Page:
Kindergarten through Second grade are the formative years in brain development!
As classroom teachers, you are are the first line of defense for most of these students. These are the years where most students with dyslexia are not diagnosed and/or are receiving intervention. But guess what?! Research has shown that many struggling students can rewire the pathways of the brain when given the right type of intervention. Another great thing about your grades is that the amount of time needed for successful interventions is significantly less than if you wait until the student is older. It is important for you to know how to identify the symptoms of dyslexia, how to determine the student’s strengths and weaknesses in phonological awareness and phonics, and how to provide targeted intervention.
1. Recognizing Dyslexia: Knowing the warning signs and symptoms at the various ages will help you quickly identify the students that are more likely to need dyslexic intervention activities.
2. Evaluate for Strengths and Weaknesses: Look at what your students can do independently. It is important to assess their phonological awareness level as well as what they know about phonics. I would recommend using a phonological awareness test, like the PADE (Phonological Awareness Development Evaluation), to discover strengths and weaknesses in this area. Another important place to look is in your students’ writing. However, you need to be looking at what they can do independently, not a sentence stem or copying from the board. To get a full picture of their strengths and weaknesses, visit my Getting Started page.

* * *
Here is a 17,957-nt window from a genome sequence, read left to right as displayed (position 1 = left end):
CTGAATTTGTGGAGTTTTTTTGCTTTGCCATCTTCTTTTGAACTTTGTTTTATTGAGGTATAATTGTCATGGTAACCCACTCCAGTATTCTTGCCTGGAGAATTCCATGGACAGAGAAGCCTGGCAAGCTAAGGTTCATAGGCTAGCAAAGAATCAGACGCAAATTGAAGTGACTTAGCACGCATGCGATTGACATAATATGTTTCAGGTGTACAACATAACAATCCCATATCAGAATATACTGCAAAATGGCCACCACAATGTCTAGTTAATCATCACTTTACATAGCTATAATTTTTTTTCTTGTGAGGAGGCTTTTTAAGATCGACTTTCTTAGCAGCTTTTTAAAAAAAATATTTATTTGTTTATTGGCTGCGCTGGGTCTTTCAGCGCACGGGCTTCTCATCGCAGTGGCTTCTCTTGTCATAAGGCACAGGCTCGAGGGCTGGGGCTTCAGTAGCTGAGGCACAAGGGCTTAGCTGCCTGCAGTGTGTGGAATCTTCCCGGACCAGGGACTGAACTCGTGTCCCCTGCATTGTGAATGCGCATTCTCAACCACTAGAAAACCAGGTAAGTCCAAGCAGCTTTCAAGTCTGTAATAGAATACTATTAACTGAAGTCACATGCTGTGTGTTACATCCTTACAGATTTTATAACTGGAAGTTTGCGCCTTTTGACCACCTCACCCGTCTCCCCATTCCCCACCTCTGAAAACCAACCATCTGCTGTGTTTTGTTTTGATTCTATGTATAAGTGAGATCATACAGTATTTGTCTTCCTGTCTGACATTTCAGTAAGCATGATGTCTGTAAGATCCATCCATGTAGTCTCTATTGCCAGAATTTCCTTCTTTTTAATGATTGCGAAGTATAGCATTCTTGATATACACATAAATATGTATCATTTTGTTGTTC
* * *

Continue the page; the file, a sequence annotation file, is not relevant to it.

3. Learn about the continuum of phonological awareness and phonics. Once you know where your student is operating on these continuums, you can make decisions about their instructional level and what activities they are ready for.
To learn more about the phonological continuum, click here.
For the phonics continuum, click here.
To learn recommended sequencing of letters and letter sounds, click here.
Click on the images below to visit other sites that have great ideas on K-2 curriculum.
Starting it off Right: Understanding about Vowels
Vowels are the captains of every work. Without them, you don’t have a word, and you can make a new word just by changing the vowel. So vowels are extremely important to understand. The most important thing to understand is the vowel sounds, starting with short vowel sounds. Typically in education, we’ve taught the vowel sounds, but we don’t help the children understand when to produce each sound. My son used to try all three A sounds on a simple word like “hat” because he didn’t know WHY and WHEN to use each sound. So our job as educators is to help children understand those parts of reading and spelling. I’ve created stories to help explain all of these ideas. Watch the videos below to learn more.
For the next steps in spelling, visit my Spelling Rules for Base Words page.